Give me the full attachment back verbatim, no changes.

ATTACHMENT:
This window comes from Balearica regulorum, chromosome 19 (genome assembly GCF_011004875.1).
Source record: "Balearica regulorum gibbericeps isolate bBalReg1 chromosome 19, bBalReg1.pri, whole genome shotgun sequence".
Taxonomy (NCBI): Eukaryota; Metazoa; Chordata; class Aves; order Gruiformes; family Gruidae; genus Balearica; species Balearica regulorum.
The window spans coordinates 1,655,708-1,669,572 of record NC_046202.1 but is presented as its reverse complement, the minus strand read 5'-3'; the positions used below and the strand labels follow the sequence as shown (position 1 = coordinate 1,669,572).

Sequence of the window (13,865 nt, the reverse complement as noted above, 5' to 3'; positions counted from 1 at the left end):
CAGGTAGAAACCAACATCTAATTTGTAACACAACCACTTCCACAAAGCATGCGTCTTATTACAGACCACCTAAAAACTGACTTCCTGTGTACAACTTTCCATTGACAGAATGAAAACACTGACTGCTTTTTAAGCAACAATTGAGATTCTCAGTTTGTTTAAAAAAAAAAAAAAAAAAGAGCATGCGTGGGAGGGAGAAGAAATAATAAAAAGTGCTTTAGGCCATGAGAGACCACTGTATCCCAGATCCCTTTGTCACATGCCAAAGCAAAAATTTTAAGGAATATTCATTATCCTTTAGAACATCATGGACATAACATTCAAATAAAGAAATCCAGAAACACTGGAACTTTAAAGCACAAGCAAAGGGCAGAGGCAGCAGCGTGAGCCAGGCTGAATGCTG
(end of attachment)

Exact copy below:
This window comes from Balearica regulorum, chromosome 19 (genome assembly GCF_011004875.1).
Source record: "Balearica regulorum gibbericeps isolate bBalReg1 chromosome 19, bBalReg1.pri, whole genome shotgun sequence".
Taxonomy (NCBI): Eukaryota; Metazoa; Chordata; class Aves; order Gruiformes; family Gruidae; genus Balearica; species Balearica regulorum.
The window spans coordinates 1,655,708-1,669,572 of record NC_046202.1 but is presented as its reverse complement, the minus strand read 5'-3'; the positions used below and the strand labels follow the sequence as shown (position 1 = coordinate 1,669,572).

Sequence of the window (13,865 nt, the reverse complement as noted above, 5' to 3'; positions counted from 1 at the left end):
CAGGTAGAAACCAACATCTAATTTGTAACACAACCACTTCCACAAAGCATGCGTCTTATTACAGACCACCTAAAAACTGACTTCCTGTGTACAACTTTCCATTGACAGAATGAAAACACTGACTGCTTTTTAAGCAACAATTGAGATTCTCAGTTTGTTTAAAAAAAAAAAAAAAAAAGAGCATGCGTGGGAGGGAGAAGAAATAATAAAAAGTGCTTTAGGCCATGAGAGACCACTGTATCCCAGATCCCTTTGTCACATGCCAAAGCAAAAATTTTAAGGAATATTCATTATCCTTTAGAACATCATGGACATAACATTCAAATAAAGAAATCCAGAAACACTGGAACTTTAAAGCACAAGCAAAGGGCAGAGGCAGCAGCGTGAGCCAGGCTGAATGCTG